No. Universal Credit is paid monthly. The date you receive it will be the same every month, based on the date of your initial claim. Changing to monthly payments can be difficult — help is available Citizens Advice, Step Change and similar organisations.
I get help with my Council Tax now - what will happen if I get Universal Credit?
The Council Tax support you will get if you receive Universal Credit depends whether you are working and have other people living with you (these are called non-dependants). You do not need to tell us of your earnings, as we get that information from Universal Credit. Your net earnings determine how much you need to contribute towards your Council Tax bill.
I have been self-employed for more than a year, but my income is still low. How will Universal Credit affect me?
Universal Credit may impose a notional income called Minimum Income Floor, based on the national minimum wage. This can mean you will not get Universal Credit. Read more about Universal Credit for self-employed people.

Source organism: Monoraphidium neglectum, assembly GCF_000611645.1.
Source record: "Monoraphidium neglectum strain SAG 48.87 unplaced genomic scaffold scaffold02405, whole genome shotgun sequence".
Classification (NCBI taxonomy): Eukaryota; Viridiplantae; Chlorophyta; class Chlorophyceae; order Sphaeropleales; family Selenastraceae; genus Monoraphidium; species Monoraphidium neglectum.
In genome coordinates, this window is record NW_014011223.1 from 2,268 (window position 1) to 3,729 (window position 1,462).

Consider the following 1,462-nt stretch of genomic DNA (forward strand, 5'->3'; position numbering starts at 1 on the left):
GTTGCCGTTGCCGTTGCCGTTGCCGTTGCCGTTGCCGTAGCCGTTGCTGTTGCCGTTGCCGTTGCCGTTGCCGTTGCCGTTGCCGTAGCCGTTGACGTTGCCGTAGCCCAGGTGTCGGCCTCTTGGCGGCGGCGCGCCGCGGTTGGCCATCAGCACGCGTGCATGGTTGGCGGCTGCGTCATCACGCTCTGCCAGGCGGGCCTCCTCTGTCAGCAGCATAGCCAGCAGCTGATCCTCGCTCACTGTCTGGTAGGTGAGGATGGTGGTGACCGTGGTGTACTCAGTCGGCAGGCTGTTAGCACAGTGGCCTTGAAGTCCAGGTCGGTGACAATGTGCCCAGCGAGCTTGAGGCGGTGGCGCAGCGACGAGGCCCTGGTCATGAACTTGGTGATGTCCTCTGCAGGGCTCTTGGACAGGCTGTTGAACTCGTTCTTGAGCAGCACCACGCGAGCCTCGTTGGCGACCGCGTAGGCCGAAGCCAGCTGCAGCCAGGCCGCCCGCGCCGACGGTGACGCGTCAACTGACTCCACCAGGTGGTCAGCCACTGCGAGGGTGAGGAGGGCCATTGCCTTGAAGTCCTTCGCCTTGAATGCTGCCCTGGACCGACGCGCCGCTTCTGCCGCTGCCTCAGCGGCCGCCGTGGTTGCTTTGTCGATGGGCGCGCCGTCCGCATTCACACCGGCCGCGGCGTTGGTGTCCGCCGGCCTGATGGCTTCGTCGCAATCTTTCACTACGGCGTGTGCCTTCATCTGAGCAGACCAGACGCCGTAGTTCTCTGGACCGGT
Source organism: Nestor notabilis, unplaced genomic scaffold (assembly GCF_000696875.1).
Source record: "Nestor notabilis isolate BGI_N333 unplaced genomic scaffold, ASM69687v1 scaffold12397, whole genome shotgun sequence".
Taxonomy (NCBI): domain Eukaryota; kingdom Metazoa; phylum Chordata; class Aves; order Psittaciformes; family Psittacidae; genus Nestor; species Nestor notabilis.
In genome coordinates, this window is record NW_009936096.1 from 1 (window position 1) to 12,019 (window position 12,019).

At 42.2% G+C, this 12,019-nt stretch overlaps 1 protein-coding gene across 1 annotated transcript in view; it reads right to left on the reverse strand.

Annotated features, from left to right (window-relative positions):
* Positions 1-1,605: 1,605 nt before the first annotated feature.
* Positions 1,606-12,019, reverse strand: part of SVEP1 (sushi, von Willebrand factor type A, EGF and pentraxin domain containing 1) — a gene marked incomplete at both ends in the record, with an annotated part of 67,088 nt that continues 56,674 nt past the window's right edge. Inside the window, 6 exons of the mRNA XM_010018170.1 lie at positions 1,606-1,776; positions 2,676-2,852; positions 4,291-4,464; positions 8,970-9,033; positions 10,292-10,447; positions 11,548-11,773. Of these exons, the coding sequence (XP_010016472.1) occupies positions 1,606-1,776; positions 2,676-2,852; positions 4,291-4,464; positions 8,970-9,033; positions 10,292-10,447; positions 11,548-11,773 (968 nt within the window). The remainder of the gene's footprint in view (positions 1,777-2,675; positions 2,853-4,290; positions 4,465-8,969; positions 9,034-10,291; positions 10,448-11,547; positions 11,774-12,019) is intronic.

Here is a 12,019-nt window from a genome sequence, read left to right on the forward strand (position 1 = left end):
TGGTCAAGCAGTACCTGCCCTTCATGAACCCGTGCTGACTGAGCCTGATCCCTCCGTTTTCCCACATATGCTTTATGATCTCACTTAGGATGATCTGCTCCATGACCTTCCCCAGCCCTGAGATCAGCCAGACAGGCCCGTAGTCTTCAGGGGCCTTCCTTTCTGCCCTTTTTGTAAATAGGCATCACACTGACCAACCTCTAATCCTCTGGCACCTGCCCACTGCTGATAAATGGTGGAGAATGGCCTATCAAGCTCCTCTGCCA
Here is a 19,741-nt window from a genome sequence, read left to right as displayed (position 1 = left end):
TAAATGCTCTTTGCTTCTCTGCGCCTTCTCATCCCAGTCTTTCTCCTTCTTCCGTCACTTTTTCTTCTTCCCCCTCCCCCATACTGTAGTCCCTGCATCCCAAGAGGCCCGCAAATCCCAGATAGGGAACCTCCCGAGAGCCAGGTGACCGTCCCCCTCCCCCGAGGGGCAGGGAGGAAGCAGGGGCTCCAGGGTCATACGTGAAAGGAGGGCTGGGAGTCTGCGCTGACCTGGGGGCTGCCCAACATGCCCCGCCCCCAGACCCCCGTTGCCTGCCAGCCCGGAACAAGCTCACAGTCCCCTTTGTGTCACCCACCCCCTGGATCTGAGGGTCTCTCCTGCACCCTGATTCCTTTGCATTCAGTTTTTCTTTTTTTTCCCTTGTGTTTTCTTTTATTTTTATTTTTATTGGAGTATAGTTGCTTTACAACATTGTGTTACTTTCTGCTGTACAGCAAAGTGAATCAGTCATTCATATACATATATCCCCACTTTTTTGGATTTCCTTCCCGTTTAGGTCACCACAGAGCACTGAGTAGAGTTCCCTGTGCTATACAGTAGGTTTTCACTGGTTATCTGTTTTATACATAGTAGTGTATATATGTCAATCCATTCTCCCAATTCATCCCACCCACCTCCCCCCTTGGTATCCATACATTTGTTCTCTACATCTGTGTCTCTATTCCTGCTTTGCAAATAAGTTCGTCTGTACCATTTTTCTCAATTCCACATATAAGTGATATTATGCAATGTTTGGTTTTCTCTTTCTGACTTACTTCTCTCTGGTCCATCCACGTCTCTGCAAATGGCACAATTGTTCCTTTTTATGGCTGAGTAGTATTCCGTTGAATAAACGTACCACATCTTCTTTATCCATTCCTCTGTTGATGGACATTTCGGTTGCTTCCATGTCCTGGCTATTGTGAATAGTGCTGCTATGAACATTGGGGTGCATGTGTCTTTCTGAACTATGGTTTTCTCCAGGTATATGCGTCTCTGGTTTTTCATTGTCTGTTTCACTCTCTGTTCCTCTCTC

I don’t have to work at present because of disabilities or caring responsibilities. Will being on Universal Credit mean I will be forced to work?
There are still groups of people who receive Universal Credit who are not expected to work or to work full time. Work coaches at the job centre can give you advice on what would be expected of you. In the future, working expectations may change depending on government rules.
If I don’t like being on Universal Credit, can I move back to my old benefits?
No — when you are on Universal Credit you can’t transfer back. This is why it is important to make sure you are comfortable moving over.
I need more information - who can help me?
You can use a benefit calculator to see if you would get more on Universal Credit.
You can speak to a work coach at the job centre. If you are worried about how you would manage on Universal Credit, Citizens Advice are experts in benefits and money management.
If the calculator suggests you will be better off, you should also check with an expert. You could contact the government's MoneyHelper for free advice.